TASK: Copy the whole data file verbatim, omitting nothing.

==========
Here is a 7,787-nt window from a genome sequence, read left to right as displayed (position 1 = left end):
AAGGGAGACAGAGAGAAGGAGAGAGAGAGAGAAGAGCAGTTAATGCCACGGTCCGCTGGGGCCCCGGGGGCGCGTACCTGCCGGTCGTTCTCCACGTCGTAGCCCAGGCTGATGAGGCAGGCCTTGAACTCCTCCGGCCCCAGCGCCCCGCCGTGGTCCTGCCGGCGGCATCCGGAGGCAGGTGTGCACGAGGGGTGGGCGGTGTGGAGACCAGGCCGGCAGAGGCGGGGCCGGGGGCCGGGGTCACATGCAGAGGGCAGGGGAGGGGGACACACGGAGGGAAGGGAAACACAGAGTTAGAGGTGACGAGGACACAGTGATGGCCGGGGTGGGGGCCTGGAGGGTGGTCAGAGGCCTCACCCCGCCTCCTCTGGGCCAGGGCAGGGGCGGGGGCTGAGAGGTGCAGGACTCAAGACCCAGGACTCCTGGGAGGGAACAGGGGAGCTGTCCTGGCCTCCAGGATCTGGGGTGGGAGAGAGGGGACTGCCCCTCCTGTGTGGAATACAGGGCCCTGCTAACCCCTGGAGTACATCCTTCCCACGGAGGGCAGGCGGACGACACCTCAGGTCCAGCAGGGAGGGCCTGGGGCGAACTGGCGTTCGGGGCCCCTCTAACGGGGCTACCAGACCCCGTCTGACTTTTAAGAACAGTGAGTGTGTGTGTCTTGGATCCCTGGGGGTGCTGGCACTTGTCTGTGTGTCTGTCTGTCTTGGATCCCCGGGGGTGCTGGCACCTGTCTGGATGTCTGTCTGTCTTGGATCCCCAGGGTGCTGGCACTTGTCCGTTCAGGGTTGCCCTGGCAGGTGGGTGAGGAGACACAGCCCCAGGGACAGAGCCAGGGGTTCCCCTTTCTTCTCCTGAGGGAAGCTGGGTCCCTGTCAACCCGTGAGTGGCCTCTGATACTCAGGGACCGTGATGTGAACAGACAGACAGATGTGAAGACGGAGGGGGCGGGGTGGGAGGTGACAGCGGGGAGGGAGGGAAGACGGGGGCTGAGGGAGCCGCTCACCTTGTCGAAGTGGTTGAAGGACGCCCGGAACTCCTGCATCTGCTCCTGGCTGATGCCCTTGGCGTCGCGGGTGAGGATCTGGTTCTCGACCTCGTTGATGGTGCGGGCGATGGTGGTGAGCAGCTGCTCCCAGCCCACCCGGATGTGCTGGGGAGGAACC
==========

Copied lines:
Here is a 7,787-nt window from a genome sequence, read left to right as displayed (position 1 = left end):
AAGGGAGACAGAGAGAAGGAGAGAGAGAGAGAAGAGCAGTTAATGCCACGGTCCGCTGGGGCCCCGGGGGCGCGTACCTGCCGGTCGTTCTCCACGTCGTAGCCCAGGCTGATGAGGCAGGCCTTGAACTCCTCCGGCCCCAGCGCCCCGCCGTGGTCCTGCCGGCGGCATCCGGAGGCAGGTGTGCACGAGGGGTGGGCGGTGTGGAGACCAGGCCGGCAGAGGCGGGGCCGGGGGCCGGGGTCACATGCAGAGGGCAGGGGAGGGGGACACACGGAGGGAAGGGAAACACAGAGTTAGAGGTGACGAGGACACAGTGATGGCCGGGGTGGGGGCCTGGAGGGTGGTCAGAGGCCTCACCCCGCCTCCTCTGGGCCAGGGCAGGGGCGGGGGCTGAGAGGTGCAGGACTCAAGACCCAGGACTCCTGGGAGGGAACAGGGGAGCTGTCCTGGCCTCCAGGATCTGGGGTGGGAGAGAGGGGACTGCCCCTCCTGTGTGGAATACAGGGCCCTGCTAACCCCTGGAGTACATCCTTCCCACGGAGGGCAGGCGGACGACACCTCAGGTCCAGCAGGGAGGGCCTGGGGCGAACTGGCGTTCGGGGCCCCTCTAACGGGGCTACCAGACCCCGTCTGACTTTTAAGAACAGTGAGTGTGTGTGTCTTGGATCCCTGGGGGTGCTGGCACTTGTCTGTGTGTCTGTCTGTCTTGGATCCCCGGGGGTGCTGGCACCTGTCTGGATGTCTGTCTGTCTTGGATCCCCAGGGTGCTGGCACTTGTCCGTTCAGGGTTGCCCTGGCAGGTGGGTGAGGAGACACAGCCCCAGGGACAGAGCCAGGGGTTCCCCTTTCTTCTCCTGAGGGAAGCTGGGTCCCTGTCAACCCGTGAGTGGCCTCTGATACTCAGGGACCGTGATGTGAACAGACAGACAGATGTGAAGACGGAGGGGGCGGGGTGGGAGGTGACAGCGGGGAGGGAGGGAAGACGGGGGCTGAGGGAGCCGCTCACCTTGTCGAAGTGGTTGAAGGACGCCCGGAACTCCTGCATCTGCTCCTGGCTGATGCCCTTGGCGTCGCGGGTGAGGATCTGGTTCTCGACCTCGTTGATGGTGCGGGCGATGGTGGTGAGCAGCTGCTCCCAGCCCACCCGGATGTGCTGGGGAGGAACC